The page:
098 – Detective Comics (2011) #30

detective comics 2011 30

It is rare these days for me to read a DC comic book. During my high school years I got really into DC – almost exclusively. This was the beginning of the Geoff Johns era, when Johns was creatively fresh, but was not yet free to do whatever the hell he wanted with the entire universe. This was the time of the Crisis resurgence, when history was such an important pat of the line. DC was always built on its legacy, which stretches back to the ’30s, save a reboot or two. The editors at the top of the pyramid really turned me off a few years ago when they re-started their universe yet again, in an effort to court a teen audience that may not really exist. I have been back and forth with a couple titles since, but the arrival of Francis Manapul and Brian Buccellato on Detective Comics is enough to get me to check the title out.

Manapul and Buccellato are hot off of a well-received run on The Flash. I poked my head in from time to time, and my main takeaway was always Manapul’s great art, which is inspiring in its ability to convey the character’s speed. That sense of kineticism is perfect for The Flash, but it is not necessarily an obvious fit for a book like Detective Comics, which is traditionally dedicated to Batman.

The question becomes whether the Manapul and Buccellato’s tenure on the book will be an action-fest or a mystery book. The best example of a successful run on the book in recent years was Paul Dini’s. Dini crafted a run that mainly consisted of standalone issues, each one a self-contained mystery for the Dark Knight to solve. That is an aspect of the character that often gets forgotten: He is a detective. The Arkham games have embraced this, even if the movies have not.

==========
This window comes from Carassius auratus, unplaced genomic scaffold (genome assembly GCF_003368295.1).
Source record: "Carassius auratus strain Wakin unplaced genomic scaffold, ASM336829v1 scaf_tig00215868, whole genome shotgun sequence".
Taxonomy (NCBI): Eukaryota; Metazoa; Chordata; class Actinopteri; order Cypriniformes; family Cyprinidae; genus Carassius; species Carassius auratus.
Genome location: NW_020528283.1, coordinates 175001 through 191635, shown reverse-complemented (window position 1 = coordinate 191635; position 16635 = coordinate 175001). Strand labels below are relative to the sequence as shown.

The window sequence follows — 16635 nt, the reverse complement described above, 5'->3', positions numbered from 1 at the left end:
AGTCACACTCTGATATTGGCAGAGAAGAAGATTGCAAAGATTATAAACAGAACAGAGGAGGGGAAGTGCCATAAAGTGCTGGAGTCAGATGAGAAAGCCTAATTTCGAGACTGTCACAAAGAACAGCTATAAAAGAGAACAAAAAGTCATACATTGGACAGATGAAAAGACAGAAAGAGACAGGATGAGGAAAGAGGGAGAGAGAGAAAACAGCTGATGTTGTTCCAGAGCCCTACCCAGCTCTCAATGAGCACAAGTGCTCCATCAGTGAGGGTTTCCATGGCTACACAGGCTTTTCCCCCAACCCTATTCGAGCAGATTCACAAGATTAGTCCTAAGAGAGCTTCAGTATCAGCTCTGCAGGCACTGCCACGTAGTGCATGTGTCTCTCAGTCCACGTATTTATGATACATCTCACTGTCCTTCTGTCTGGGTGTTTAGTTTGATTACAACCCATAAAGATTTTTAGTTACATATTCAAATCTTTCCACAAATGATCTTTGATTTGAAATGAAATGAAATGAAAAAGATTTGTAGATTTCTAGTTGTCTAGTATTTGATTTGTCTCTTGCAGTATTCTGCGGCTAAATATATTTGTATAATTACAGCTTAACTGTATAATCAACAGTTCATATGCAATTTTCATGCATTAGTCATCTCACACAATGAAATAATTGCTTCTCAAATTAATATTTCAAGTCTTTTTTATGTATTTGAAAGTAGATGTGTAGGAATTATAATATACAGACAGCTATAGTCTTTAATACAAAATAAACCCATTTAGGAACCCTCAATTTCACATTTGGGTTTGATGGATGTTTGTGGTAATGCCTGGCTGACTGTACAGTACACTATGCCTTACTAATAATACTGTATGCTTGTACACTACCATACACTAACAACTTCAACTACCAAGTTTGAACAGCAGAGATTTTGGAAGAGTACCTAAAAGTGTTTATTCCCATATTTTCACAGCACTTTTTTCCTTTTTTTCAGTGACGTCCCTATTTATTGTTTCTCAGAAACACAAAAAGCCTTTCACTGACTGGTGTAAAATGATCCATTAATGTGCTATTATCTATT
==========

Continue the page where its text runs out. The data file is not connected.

This issue does a lot of set-up for the new story-arc, titled “Icarus.” That name is not only a reference to the mythic story of the young man with wax wings who flew a little too close to the sun – it is also the name of a brand new fictional drug working its way through Gotham City. The imaginary drug trope is really tired, from RoboCop 3 to last year’s Dredd, fake drugs are all over the place. So far there is nothing to separate Icarus from the Nukes or Slo-Mos of the world. It is just another generic “drug.” It is being run by a drug lord named The Squid, who feeds his enemies to – get this – a squid.

So the story is not off to a great start just yet. But there are bright spots. Manapul’s art continues to look great, brought to life by Buccellato’s coloring. He finds ways to infuse speed into the story, despite the lack of a character who runs really fast. And the most promising development is the establishment of a real mystery at the issue’s conclusion. It remains to be seen how Manapul and Buccellato handle this development in coming issues, but the things that worked in the issue give me hope.

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